• US congressional leaders just days after the announcement sent a letter to Facebook calling for an immediate stop to development. At least until regulators and leaders had a chance to build what they felt was necessary legislation to control the currency. The suggested moratorium came from the House Financial Services Committee who, led by Rep. Maxine Waters, cited Facebook’s long history of data and privacy problems, as well as its potential to attract cryptocurrency hackers. 
  • The cryptocurrency community’s reaction was not that much better. Many enthusiasts did feel that the Facebook Libra announcement was good in the long term for cryptocurrency. But most balked at the idea of Facebook running a decentralized crypto, which is an oxymoron in itself. 
  • Regulators from the US and abroad quickly expressed their concerns regarding the Facebook Libra global currency. Perhaps the loudest among them came from France, who announced a ban on the Libra project a few short months later. Not only did they make clear their intention to block progress in their nation, but they also encouraged the rest of Europe to follow their lead.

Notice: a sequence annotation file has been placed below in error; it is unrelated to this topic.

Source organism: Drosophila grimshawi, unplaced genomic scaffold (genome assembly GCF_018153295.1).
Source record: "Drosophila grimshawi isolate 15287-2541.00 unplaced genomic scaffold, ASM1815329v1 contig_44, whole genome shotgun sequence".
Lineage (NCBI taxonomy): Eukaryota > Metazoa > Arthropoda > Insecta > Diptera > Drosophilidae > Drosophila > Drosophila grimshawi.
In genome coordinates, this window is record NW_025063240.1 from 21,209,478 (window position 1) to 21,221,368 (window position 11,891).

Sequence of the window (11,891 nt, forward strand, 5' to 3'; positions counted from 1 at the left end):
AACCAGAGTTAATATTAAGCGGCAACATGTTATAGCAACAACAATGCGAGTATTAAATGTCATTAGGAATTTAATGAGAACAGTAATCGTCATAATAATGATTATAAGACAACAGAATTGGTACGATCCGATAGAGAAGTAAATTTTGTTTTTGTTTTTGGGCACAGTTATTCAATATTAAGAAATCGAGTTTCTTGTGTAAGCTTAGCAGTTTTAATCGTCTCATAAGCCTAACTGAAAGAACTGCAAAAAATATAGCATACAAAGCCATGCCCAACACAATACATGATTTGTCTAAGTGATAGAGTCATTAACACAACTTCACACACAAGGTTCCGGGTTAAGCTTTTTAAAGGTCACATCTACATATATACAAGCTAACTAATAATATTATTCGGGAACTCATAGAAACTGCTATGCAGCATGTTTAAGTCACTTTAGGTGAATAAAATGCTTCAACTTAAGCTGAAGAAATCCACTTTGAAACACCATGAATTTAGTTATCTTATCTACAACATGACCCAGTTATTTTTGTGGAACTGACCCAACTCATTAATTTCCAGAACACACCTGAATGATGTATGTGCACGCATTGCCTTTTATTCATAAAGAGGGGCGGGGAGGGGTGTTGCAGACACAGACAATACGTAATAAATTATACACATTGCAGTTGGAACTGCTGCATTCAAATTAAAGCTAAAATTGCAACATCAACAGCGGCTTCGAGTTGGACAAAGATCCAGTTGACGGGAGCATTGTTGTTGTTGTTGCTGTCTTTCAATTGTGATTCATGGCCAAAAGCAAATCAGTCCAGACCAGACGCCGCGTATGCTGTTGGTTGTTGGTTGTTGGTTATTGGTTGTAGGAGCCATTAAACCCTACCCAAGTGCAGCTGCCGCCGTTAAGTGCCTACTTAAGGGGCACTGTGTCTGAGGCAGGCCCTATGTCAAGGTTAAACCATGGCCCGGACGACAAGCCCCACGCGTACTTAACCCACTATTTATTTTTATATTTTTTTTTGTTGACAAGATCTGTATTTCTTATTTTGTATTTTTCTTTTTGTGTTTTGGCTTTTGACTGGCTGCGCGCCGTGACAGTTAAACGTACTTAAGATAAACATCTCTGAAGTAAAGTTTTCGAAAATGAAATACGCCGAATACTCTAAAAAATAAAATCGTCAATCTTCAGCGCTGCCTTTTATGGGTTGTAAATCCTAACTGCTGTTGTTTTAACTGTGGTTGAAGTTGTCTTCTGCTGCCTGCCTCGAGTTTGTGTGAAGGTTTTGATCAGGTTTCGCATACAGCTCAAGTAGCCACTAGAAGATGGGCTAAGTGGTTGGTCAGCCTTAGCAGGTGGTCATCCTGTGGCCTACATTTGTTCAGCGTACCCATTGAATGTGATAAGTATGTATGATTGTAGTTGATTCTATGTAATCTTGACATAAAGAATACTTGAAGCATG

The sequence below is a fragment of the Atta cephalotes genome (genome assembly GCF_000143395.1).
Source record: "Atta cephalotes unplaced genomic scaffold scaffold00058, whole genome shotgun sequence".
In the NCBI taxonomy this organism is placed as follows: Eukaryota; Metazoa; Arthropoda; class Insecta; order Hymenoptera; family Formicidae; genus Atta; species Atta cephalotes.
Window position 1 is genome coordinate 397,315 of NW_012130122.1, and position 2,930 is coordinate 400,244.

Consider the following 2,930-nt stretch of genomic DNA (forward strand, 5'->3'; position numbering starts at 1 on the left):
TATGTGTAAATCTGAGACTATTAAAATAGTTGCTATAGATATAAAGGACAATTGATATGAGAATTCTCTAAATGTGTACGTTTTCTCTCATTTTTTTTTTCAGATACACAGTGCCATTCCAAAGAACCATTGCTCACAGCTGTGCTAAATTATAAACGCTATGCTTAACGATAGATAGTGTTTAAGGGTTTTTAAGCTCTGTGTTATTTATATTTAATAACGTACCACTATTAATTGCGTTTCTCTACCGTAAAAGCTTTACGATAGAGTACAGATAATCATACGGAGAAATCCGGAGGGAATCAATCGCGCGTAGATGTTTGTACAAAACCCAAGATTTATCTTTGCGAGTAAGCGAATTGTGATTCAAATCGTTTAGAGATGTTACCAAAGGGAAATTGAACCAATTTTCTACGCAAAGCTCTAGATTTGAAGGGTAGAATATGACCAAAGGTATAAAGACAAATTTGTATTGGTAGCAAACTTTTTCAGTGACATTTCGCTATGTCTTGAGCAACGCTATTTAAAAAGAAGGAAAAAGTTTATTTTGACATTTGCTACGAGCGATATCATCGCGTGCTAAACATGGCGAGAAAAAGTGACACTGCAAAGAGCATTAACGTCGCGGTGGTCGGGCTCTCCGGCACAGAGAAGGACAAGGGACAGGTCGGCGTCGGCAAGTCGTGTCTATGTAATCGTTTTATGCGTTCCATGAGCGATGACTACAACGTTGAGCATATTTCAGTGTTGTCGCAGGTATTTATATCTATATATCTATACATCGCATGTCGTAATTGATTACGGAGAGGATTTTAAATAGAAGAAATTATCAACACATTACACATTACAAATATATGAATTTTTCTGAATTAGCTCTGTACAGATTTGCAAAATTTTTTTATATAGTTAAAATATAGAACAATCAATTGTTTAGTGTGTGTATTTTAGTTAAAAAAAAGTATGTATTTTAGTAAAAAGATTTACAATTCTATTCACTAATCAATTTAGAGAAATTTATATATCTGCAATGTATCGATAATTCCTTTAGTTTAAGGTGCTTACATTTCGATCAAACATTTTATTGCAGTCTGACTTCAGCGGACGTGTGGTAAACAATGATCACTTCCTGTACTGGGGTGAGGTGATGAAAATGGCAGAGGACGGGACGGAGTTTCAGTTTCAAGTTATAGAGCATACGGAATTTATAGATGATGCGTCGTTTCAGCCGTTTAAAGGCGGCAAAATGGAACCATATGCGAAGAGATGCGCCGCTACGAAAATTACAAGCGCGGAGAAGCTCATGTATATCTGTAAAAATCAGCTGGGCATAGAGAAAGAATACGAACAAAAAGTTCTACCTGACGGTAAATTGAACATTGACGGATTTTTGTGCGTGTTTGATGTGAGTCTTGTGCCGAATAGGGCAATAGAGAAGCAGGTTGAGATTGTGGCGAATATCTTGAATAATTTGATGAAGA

“I want to be absolutely clear: in these conditions, we cannot authorize the development of Libra on European soil.” 

French Finance Minister, Bruno Le Maire

The Facebook Libra mission statement did not go down as smoothly as they’d hoped. The main reason for this was due to the multiple data privacy lawsuits in the past. Now we will trust them with a global currency? 

Two US Senators went as far as to send a letter to potential Libra partners, with soft threats used to persuade them to bow out of the project.

Facebook Libra partners go AWOL?

Four months later, Facebook has settled more data suits and has drawn more litigation including privacy charges and antitrust litigation. Those original “partners,” who had never really signed anything officially, are starting to back out. 

It started last week with the WSJ announcement that Visa, Stripe, eBay and Mastercard were bowing out. In the same week came the news about Paypal, which carried significant importance because David Marcus, Co-Creator of Libra, was formerly president of Paypal. Since, then ebay, Stripe